However, in the course of doing this work the students recognized a gap in the services. 250 people in Philadelphia still died while experiencing homelessness last year. A portion of these people died from hypothermia. Of those who died from hypothermia, many were homeless with their pets. And there are no shelters in Philadelphia that house people and their pets. SREHUP has been operating shelters in churches for over seven years, and we have had to turn away countless individuals who are seeking shelter with their pets, pets who are in most cases their best friend and only companion.
SREHUP is providing the solution. We are on the verge of opening the first shelter in Philadelphia to house both people and their pets. And we are ensuring that there is greater access to all people who need shelter- including those who don’t want to be separated from their animal companions.
"We have helped move hundreds of our vulnerable neighbors from street to housing in our seven years of operating a shelter."
Students are by nature innovative. And their creativity is in full use at SREHUP- especially with our partnerships and program offerings. SREHUP collaborations include (but are not limited to) R and B Farms INC, which is building our rooftop garden, installing solar panels, creating a plan for sustainability and green practices, and leading workshops, classes, and job training for the guests at our shelter. We are also partnering with Charge Performance and Wellness which offers regular free fitness training workouts and wellness education classes at our shelter. In addition to a garden and fitness classes, we have a variety of art programs, workshops, job trainings, and entrepreneurial programs. All designed to engage our guests in mind, body, and spirit.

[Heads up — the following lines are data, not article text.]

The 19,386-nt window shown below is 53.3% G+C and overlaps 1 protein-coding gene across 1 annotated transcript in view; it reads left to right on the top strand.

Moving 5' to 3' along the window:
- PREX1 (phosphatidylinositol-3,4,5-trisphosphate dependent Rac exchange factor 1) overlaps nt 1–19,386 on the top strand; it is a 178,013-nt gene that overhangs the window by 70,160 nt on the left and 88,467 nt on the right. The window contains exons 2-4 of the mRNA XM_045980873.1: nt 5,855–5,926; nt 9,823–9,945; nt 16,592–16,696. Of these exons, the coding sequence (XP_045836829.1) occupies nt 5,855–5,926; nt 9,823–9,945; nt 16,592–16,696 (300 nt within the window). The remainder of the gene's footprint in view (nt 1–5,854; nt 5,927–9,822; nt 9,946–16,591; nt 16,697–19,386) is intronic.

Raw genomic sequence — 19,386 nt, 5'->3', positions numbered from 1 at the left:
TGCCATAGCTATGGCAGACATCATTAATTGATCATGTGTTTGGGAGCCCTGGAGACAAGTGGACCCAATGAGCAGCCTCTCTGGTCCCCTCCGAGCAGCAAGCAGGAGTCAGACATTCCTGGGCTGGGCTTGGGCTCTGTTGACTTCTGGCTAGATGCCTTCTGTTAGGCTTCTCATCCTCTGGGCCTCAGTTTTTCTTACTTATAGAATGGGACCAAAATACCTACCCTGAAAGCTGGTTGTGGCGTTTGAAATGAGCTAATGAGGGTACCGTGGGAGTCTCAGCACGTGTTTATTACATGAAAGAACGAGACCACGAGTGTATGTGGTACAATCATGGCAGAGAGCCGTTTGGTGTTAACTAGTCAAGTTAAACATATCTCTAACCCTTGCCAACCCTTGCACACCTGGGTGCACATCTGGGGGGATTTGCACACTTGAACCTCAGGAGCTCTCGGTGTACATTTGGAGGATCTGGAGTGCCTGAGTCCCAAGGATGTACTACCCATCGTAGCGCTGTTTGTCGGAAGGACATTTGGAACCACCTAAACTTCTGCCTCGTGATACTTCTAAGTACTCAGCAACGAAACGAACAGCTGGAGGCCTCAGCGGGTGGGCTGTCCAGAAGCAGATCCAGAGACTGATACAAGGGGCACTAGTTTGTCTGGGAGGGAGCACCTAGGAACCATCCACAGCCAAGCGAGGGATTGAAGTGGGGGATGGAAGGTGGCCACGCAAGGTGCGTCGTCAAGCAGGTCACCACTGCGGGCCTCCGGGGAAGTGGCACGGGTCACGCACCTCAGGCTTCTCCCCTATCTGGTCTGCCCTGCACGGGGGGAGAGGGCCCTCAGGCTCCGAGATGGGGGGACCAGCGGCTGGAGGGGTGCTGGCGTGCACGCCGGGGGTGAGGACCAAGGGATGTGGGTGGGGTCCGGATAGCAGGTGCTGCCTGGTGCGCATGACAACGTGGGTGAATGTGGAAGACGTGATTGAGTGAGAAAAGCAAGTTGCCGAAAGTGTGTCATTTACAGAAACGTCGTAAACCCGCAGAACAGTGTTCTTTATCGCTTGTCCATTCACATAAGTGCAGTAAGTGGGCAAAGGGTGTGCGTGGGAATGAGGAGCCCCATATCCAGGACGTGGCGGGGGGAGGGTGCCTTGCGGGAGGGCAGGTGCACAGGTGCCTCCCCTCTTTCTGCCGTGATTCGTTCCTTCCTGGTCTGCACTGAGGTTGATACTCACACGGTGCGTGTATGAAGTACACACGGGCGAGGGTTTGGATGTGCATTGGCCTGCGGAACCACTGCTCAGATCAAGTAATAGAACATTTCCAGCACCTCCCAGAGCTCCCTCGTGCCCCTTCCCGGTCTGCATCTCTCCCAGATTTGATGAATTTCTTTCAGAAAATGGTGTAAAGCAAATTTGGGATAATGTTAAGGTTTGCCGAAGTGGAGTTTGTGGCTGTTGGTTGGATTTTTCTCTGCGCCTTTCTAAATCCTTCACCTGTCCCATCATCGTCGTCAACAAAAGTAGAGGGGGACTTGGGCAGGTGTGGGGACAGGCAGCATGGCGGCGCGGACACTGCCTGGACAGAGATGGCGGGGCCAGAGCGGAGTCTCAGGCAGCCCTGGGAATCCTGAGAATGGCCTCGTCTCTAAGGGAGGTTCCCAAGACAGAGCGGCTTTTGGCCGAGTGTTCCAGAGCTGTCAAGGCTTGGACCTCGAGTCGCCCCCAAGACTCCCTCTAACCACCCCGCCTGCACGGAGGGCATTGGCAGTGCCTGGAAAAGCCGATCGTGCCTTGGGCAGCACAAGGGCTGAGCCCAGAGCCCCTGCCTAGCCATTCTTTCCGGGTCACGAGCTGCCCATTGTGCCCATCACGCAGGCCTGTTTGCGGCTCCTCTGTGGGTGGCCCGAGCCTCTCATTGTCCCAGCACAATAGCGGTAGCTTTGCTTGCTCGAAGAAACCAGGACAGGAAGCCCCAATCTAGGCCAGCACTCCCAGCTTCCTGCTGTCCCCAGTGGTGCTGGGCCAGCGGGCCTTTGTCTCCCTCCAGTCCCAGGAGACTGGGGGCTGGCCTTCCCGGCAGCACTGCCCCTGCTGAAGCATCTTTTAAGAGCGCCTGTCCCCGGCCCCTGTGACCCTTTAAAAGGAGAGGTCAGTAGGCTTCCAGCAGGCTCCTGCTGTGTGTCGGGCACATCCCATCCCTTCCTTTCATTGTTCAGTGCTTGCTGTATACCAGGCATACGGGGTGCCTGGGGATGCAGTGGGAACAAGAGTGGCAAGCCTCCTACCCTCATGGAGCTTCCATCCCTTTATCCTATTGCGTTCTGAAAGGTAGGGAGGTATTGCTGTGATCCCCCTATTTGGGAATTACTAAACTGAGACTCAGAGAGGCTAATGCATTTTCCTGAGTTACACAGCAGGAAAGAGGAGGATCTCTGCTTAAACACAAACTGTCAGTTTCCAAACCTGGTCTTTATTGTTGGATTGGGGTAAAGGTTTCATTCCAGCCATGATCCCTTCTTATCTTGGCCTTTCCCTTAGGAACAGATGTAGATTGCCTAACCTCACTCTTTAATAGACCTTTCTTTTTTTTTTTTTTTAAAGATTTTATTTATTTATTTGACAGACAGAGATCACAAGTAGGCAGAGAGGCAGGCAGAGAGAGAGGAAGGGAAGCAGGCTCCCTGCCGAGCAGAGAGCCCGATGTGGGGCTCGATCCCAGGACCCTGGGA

SREHUP is not a Band-Aid. It’s a holistic approach designed to get people back on their feet, while educating students on social justice. And we are more than a shelter. We are a movement. Please join us as we work for a more peaceful and just world. Whether you are a student or not, there is a place for you in this movement. You can help us purchase our dream building by donating and sharing our GoFundMe page. And you can like us on facebook to learn how you can be involved. We even have tutorials for how you can open your own pet-friendly shelter in your city. We can guide you on your journey, and encourage you with your own initiatives for creating a more fearlessly compassionate world. The world is waiting.
In order to provide these kinds of fundamental services for this population, Covenant House -- America's largest non-profit shelter network that has been on the front lines protecting the lives of at-risk young adults for more than 40 years -- also needs your support. You can make a difference by donating to their organization too, and watching SHELTER above.